Trains[edit]

One of Phantom's Revenge's trains

Phantom's Revenge operates with two trains. Each train has seven cars that seat two riders in two rows for a total of 28 riders per train.[14] After the ride was renovated, the trains were also renovated. Steel Phantom's chassis, that was built by Arrow remained but Morgan built new, aerodynamic fiberglass bodies. Morgan also replaced the over-shoulder-restraints with lap bars and seatbelts.[4][7]

Track[edit]

Phantom's Revenge's steel track is approximately 3,200 feet (980 m) in length and the height of the lift is approximately 160 feet (49 m). Before the renovation, the length was 3,000 feet (910 m) and the lift remained unchanged. The track was originally manufactured by Arrow Dynamics and painted black with silver/grey rails and grey supports. After the renovation, D.H. Morgan Manufacturing replaced the majority of the track and it was painted green with black supports.[9] The only Arrow Dynamics track that remains is the lift hill, the station and the brake run/transfer track.[14]

Comparison[edit]

Statistic Steel Phantom Phantom's Revenge
Manufacturer Arrow Dynamics D. H. Morgan Manufacturing
Height 160 feet or 49 metres 160 feet or 49 metres
Drop 225 feet or 69 metres 228 feet or 69 metres
Length 3,000 feet or 910 metres 3,200 feet or 980 metres
Speed 80 miles per hour or 130 kilometres per hour 85 miles per hour or 137 kilometres per hour
Duration 2:15 1:57
Inversions 4 0
Restraints Over-the-shoulder Lapbar

Awards and rankings[edit]

Golden Ticket Awards: Top steel Roller Coasters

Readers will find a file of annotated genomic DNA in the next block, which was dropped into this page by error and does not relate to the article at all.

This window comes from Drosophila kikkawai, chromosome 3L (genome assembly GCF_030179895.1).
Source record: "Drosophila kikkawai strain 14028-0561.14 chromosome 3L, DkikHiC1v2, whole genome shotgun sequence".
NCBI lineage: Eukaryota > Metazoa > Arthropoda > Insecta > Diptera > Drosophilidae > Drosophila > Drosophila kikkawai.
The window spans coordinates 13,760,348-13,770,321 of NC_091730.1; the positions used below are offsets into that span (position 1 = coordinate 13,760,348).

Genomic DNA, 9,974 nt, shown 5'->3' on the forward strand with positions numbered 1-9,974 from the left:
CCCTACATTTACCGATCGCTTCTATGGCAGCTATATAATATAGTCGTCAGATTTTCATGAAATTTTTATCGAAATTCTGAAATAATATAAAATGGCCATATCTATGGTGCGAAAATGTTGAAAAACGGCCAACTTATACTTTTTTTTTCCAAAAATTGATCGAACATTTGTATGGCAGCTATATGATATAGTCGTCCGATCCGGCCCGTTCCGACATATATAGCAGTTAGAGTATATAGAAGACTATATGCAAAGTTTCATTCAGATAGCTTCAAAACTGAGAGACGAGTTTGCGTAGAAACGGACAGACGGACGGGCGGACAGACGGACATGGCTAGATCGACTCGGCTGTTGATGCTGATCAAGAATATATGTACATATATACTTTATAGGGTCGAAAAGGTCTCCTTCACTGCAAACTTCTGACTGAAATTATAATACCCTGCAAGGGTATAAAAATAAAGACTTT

Year 2000 2001 2002 2003 2004 2005 2006 2007 2008 2009 2010 2011 2012 2013 2014
Ranking 19*[15] 15[16] 7[17] 8[18] 8[19] 8[20] 7[21] 7[22] 8[23] 8[24] 9[25] 5[26] 11[27] 13[28] 11[29]

*At the time, the roller coaster was Steel Phantom.

Mitch Hawker's Best Roller Coaster Poll: Best Steel-Tracked Roller Coaster
Year 2001 2002 2003 2004 2005 2006 2007 2008 2009 2010
Ranking
18[30]
13[30]
7[30]
12[30]
18[30]
14[30]
16[30]
22[30]
25[30]
25[30]
NAPHA Survey: Favorite Steel Roller Coaster
Year 2005 2006 2007 2008 2009 2010 2011
Ranking
4[nb 1]
3[31]
4[31]
--
3[31]
3[31]
2[31]

Notes[edit]

References[edit]

  1. ^ "Kennywood will name new coaster Steel Phantom". The Pittsburgh Press. July 27, 1990. Retrieved December 11, 2012. 
  2. ^ Blank, Ed (May 8, 1991). "Ed Blank reviews Kennywood 'Phantom'". The Pittsburgh Press. Retrieved December 11, 2012. 
  3. ^ "Steel Phantom a bit too fast; Being adjusted". Beaver County Times. May 13, 1991. Retrieved December 18, 2012. 
  4. ^ a b c "90s Steel Coasters - Part One". Ultimate Roller Coaster. Retrieved December 10, 2012. 
  5. ^ Lowry, Patricia (March 7, 2000). "Seeking a new buzz, Kennywood to end Steel Phantom's run". Post-Gazette. Retrieved December 11, 2012. 
  6. ^ a b c "Park's coaster will be redone". The Vindicator. August 11, 2000. Retrieved December 18, 2012. 
  7. ^ a b c "Kennywood Unveils Steel Phantom Replacement for 2001". Ultimate Roller Coaster. August 10, 2000. Retrieved December 18, 2012. 
  8. ^ "Phantom fans take one last ride". The Vindicator. September 5, 2000. Retrieved December 18, 2012.